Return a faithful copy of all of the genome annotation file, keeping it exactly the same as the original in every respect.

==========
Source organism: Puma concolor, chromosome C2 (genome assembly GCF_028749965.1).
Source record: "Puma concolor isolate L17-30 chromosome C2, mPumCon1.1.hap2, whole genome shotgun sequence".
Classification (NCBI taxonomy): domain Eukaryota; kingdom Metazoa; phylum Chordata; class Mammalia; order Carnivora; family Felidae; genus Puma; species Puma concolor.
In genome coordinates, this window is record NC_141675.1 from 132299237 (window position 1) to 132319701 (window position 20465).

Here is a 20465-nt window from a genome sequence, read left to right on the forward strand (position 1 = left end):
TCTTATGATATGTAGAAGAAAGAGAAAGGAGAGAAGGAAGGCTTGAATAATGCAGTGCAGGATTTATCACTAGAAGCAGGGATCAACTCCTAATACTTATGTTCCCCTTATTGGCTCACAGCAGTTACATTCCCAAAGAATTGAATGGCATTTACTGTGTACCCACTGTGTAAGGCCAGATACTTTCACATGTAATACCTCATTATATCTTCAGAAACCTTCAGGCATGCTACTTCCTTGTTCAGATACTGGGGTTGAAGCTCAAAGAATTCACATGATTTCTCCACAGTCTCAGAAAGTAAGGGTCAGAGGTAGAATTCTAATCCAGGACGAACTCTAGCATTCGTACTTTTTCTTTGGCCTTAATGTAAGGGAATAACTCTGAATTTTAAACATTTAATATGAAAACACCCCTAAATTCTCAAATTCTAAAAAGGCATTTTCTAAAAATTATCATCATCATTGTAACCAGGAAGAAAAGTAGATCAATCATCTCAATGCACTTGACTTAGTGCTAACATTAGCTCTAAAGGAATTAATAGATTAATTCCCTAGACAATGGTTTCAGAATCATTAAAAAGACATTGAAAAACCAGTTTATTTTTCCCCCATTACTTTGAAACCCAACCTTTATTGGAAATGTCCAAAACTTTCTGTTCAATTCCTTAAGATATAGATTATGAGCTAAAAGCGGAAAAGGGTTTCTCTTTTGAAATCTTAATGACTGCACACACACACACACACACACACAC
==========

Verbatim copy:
Source organism: Puma concolor, chromosome C2 (genome assembly GCF_028749965.1).
Source record: "Puma concolor isolate L17-30 chromosome C2, mPumCon1.1.hap2, whole genome shotgun sequence".
Classification (NCBI taxonomy): domain Eukaryota; kingdom Metazoa; phylum Chordata; class Mammalia; order Carnivora; family Felidae; genus Puma; species Puma concolor.
In genome coordinates, this window is record NC_141675.1 from 132299237 (window position 1) to 132319701 (window position 20465).

Here is a 20465-nt window from a genome sequence, read left to right on the forward strand (position 1 = left end):
TCTTATGATATGTAGAAGAAAGAGAAAGGAGAGAAGGAAGGCTTGAATAATGCAGTGCAGGATTTATCACTAGAAGCAGGGATCAACTCCTAATACTTATGTTCCCCTTATTGGCTCACAGCAGTTACATTCCCAAAGAATTGAATGGCATTTACTGTGTACCCACTGTGTAAGGCCAGATACTTTCACATGTAATACCTCATTATATCTTCAGAAACCTTCAGGCATGCTACTTCCTTGTTCAGATACTGGGGTTGAAGCTCAAAGAATTCACATGATTTCTCCACAGTCTCAGAAAGTAAGGGTCAGAGGTAGAATTCTAATCCAGGACGAACTCTAGCATTCGTACTTTTTCTTTGGCCTTAATGTAAGGGAATAACTCTGAATTTTAAACATTTAATATGAAAACACCCCTAAATTCTCAAATTCTAAAAAGGCATTTTCTAAAAATTATCATCATCATTGTAACCAGGAAGAAAAGTAGATCAATCATCTCAATGCACTTGACTTAGTGCTAACATTAGCTCTAAAGGAATTAATAGATTAATTCCCTAGACAATGGTTTCAGAATCATTAAAAAGACATTGAAAAACCAGTTTATTTTTCCCCCATTACTTTGAAACCCAACCTTTATTGGAAATGTCCAAAACTTTCTGTTCAATTCCTTAAGATATAGATTATGAGCTAAAAGCGGAAAAGGGTTTCTCTTTTGAAATCTTAATGACTGCACACACACACACACACACACACAC